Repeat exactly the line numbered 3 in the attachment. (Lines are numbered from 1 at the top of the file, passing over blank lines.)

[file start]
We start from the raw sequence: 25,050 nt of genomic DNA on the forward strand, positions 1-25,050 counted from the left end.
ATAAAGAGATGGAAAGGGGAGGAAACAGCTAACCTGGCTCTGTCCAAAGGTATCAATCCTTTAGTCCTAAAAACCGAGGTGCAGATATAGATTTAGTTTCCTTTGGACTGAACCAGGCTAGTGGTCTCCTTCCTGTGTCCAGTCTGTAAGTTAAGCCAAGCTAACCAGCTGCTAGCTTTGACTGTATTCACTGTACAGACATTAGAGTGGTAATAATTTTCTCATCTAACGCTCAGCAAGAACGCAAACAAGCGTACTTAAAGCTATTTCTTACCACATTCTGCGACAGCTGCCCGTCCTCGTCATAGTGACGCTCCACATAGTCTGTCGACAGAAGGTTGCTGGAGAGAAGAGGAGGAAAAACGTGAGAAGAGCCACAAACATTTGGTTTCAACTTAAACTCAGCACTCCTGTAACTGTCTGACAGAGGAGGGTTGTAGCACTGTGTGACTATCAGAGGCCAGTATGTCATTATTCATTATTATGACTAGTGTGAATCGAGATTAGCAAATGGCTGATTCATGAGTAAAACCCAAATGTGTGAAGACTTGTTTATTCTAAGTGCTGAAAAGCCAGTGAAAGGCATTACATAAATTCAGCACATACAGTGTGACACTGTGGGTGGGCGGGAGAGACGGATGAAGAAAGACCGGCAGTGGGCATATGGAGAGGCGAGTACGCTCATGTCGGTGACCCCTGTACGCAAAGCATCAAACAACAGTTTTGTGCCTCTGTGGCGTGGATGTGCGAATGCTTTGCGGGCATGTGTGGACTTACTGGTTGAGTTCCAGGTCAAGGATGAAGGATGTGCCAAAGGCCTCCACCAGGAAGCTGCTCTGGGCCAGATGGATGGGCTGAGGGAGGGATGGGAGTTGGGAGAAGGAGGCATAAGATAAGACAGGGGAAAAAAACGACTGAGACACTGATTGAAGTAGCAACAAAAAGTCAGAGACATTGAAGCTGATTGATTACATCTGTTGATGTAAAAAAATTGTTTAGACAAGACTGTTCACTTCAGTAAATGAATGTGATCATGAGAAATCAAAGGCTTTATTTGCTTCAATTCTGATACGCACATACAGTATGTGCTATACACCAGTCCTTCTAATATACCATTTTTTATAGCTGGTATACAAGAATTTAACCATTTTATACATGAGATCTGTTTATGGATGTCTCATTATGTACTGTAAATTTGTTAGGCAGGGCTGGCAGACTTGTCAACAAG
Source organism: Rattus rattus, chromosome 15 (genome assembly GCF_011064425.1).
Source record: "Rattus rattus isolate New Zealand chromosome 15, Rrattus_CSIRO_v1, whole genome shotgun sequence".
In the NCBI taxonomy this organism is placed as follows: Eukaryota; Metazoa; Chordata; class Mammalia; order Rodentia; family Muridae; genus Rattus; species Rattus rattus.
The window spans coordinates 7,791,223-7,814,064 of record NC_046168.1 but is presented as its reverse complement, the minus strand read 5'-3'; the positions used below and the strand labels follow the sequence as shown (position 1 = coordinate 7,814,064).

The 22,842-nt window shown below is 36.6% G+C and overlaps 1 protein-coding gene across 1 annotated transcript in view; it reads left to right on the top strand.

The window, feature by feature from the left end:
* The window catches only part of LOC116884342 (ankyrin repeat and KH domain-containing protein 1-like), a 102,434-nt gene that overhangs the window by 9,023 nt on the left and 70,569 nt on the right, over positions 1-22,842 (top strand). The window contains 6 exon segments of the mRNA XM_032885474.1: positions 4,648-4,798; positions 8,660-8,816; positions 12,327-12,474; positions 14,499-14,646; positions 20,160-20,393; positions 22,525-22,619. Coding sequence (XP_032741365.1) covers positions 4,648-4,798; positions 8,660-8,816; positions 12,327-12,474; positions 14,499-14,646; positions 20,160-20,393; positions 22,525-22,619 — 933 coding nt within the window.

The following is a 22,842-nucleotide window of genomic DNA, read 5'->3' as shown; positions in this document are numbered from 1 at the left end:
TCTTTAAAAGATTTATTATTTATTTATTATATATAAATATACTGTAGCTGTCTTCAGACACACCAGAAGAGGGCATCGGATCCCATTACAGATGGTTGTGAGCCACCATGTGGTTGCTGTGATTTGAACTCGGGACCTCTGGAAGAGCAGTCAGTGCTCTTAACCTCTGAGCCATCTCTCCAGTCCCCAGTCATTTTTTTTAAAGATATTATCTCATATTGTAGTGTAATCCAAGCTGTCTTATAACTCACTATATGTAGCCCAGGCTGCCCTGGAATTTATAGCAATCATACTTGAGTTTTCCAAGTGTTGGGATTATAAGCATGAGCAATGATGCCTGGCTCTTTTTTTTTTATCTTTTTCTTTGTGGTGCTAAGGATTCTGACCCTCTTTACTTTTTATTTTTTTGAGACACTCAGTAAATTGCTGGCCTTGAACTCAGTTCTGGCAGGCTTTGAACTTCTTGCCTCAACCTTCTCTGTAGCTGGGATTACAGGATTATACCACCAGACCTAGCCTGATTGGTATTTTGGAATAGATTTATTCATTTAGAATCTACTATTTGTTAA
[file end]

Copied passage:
Source organism: Rattus rattus, chromosome 15 (genome assembly GCF_011064425.1).